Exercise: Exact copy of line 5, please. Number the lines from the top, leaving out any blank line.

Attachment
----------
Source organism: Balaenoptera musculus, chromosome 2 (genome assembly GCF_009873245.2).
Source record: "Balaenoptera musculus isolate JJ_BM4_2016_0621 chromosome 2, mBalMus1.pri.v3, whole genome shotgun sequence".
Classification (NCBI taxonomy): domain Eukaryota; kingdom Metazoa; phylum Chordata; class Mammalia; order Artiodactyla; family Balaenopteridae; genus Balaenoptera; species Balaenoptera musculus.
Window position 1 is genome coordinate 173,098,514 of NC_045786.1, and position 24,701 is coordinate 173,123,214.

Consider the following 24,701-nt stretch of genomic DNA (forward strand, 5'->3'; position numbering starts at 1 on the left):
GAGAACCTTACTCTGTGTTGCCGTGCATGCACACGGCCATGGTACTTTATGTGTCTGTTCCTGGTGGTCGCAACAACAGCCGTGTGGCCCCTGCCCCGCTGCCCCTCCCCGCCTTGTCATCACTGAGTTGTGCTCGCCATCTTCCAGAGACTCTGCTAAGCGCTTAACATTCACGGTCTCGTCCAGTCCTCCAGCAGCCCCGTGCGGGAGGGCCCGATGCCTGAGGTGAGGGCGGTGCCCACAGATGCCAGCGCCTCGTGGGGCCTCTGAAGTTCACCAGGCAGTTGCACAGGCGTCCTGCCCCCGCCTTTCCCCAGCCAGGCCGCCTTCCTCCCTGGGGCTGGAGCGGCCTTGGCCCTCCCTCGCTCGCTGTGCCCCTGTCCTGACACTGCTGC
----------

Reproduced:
Consider the following 24,701-nt stretch of genomic DNA (forward strand, 5'->3'; position numbering starts at 1 on the left):